|MI5 were worried about British ministers being targeted by armed Jewish extremists [GALLO GETTY]
A Jewish extremist group proposed assassinating Winston Churchill, Britain's war-time leader, declassified files from Britain's spy agency have revealed, along with plans by the Nazis to poison food as part of a post WWII sabotage operation.
Eliyahu Bet-Zuri, who was hanged in 1945 for murdering Walter Guinness, also known as Lord Moyne, a British government minister in Cairo, suggested a plan to kill a number of "highly placed British political personalities, including Churchill", records released on Monday showed.
Major James Robertson, who worked for the MI5 Middle East section, wrote that threats made by Bet-Zuri in November 1944 were revealed by a member of the Stern Gang, an armed Zionist group that fought against the British presence in Palestine.
Robertson said the suspect told them that: "as soon as he [Bet-Zuri] returned to Stern Group headquarters he proposed to suggest a plan for the assassination of highly placed British political personalities, including Mr Churchill, for which purpose emissaries should be sent to London."
In February 1946 Britain's defence security officer in Palestine sent an encrypted telegram to London revealing a plot to kill ministers.
"Stern Group are training members to go to England to assassinate members of His Majesty's Government ...Stern further reported to be receiving practical sympathy from important Jews [in] Palestine," he wrote.
"A steady flow of recruits for Stern being received in this connection.''
MI5, Britain's intelligence agency, was concerned that Zionist groups might assassinate other British politicians after the death of Guinness in 1944 and when Irgun, a Jewish resistance group, killed 91 people in the bombing of the King David Hotel in Jerusalem in July 1946.
Meanwhile other files also released on Monday showed that the Nazis plotted to poison sausages, chocolate, sugar and coffee as part of a sabotage operation in the US and postwar Europe.
A group of men trained in bomb making and carrying explosives were sent to the US in June 1942 to undermine the American war effort, but were spectacularly unsuccessful.
"It was not brilliantly planned," Edward Hampshire, a historian at Britain's National Archives, which released the wartime intelligence documents, told the AP news agency.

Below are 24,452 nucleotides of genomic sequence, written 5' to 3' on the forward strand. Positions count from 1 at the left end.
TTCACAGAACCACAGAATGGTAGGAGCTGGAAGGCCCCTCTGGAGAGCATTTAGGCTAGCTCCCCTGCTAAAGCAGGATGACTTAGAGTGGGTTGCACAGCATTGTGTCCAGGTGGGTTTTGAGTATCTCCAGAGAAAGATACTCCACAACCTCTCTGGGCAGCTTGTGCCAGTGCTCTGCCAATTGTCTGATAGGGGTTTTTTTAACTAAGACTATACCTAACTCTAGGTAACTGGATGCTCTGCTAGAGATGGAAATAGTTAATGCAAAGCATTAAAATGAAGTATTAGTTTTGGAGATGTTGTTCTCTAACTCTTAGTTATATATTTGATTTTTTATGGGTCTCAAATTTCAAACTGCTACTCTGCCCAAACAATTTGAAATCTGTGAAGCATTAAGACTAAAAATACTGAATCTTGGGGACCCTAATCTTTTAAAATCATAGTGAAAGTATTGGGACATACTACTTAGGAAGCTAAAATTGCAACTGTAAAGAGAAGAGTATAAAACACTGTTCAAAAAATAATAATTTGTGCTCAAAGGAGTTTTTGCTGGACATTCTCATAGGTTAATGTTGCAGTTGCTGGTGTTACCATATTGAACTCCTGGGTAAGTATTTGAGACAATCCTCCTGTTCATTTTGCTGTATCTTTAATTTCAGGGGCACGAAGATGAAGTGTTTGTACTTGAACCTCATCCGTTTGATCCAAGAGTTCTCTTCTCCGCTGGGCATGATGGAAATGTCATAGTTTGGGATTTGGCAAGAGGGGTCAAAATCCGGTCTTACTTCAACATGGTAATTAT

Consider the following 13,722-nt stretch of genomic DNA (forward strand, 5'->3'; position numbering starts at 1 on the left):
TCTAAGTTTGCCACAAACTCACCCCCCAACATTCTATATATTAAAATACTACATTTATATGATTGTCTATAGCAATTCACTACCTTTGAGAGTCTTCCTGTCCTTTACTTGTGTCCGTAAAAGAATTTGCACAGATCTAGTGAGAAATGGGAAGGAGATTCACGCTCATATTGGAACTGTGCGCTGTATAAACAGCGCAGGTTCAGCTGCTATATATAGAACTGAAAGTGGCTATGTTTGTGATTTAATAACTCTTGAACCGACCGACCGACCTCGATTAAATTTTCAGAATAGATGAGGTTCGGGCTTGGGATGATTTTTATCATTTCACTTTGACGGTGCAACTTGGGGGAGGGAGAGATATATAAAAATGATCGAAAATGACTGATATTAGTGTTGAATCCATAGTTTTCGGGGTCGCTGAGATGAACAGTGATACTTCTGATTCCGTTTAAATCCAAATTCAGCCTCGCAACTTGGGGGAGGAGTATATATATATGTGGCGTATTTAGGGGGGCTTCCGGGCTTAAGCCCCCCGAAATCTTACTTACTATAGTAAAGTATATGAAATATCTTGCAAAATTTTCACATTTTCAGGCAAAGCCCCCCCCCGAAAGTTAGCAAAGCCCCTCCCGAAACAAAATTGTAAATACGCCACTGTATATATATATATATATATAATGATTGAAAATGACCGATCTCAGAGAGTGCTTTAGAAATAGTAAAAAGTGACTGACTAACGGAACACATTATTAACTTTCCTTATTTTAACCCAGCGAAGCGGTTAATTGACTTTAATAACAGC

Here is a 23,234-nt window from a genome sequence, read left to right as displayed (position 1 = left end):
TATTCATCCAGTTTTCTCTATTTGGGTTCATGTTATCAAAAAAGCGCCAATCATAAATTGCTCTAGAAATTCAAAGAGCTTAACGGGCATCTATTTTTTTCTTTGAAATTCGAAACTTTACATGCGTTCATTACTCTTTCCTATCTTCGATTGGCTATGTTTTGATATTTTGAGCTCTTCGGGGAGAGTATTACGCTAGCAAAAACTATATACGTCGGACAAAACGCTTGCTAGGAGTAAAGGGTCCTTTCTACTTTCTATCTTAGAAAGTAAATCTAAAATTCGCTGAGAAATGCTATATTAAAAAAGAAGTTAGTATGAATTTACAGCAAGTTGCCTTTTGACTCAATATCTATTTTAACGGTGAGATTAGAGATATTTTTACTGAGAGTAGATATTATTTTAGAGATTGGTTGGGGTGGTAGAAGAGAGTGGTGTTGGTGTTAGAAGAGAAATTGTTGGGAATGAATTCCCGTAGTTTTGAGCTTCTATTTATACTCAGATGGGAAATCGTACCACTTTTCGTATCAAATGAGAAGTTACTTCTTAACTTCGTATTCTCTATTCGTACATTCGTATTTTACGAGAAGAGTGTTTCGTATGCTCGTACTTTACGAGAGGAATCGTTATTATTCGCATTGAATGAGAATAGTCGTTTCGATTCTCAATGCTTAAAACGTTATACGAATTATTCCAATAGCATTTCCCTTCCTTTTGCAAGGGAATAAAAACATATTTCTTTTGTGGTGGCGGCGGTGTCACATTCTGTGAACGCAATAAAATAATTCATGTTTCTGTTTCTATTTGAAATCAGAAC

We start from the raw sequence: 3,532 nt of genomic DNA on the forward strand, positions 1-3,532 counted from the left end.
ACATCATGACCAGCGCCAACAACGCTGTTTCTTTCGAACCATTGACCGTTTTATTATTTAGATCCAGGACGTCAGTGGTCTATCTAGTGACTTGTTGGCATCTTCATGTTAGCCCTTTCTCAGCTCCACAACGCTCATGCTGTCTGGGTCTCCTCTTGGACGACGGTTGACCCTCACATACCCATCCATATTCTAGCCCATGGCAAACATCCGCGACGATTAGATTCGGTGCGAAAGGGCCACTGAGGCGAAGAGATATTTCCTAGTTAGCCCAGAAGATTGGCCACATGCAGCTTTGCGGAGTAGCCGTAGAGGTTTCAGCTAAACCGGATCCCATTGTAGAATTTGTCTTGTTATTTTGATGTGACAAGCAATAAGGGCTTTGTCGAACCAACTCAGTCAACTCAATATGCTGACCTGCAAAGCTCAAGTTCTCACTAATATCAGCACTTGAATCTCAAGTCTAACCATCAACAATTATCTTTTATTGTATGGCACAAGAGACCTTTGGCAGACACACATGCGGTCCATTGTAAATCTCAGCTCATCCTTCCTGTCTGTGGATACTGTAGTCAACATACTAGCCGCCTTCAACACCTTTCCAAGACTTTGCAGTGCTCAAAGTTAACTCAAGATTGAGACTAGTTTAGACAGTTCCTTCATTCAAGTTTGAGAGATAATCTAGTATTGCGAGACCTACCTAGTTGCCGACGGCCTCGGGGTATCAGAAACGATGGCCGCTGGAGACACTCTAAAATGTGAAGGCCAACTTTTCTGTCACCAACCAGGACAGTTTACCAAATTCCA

"The Germans picked the leader for this very, very poorly. He immediately wanted to give himself up."
The mission, code-named Pastorius, was supposed to see a group of eight Germans begin a campaign of sabotage against factories, railways and canals and Jewish-owned shops.
But the seeds of failure were sowed early on in the mission, when the group left their camp in Germany and went to Paris, where one of the team got drunk and "told everyone that he was a secret agent".
The submarine dropping half of the group on Long Island, in the US, ran aground leading MI5 to write "it was only owing to the laziness or stupidity of the American coast guards that this submarine was not attacked by US forces".
Another team sent to Florida made it ashore but their leader, John Dasch, had decided to surrender. According to the files he rang the FBI in Washington and said he was a saboteur and wished to tell his story to J Edgar Hoover, the FBI chief.
Later on in the war, a captured French Nazi spy told his interrogators that collaborators were planning a violent campaign across Western Europe that would "eventually lead to state of civil war in which Fourth Reich would re-emerge".
German agents arrested in northern France in March 1945 also revealed a range of deadly poisons including special cigarettes that caused a headache, allowing the Nazi to offer an poison "aspirin" tablet that would kill the victim in 10 minutes, and fatal poison powders that could be sprinked into food or onto surfaces.
There were also plans to contaminate alcoholic drinks with methanol, inject sausages with poison and prepare "poisoned Nescafe, sugar, German cigarettes and German chocolate".
The files suggest British agents were unsure how much credence to give some of the more fanciful claims, though a memo was drawn up advising that Allied soldiers should not eat German food or smoke German cigarettes "under pain of severe penalties".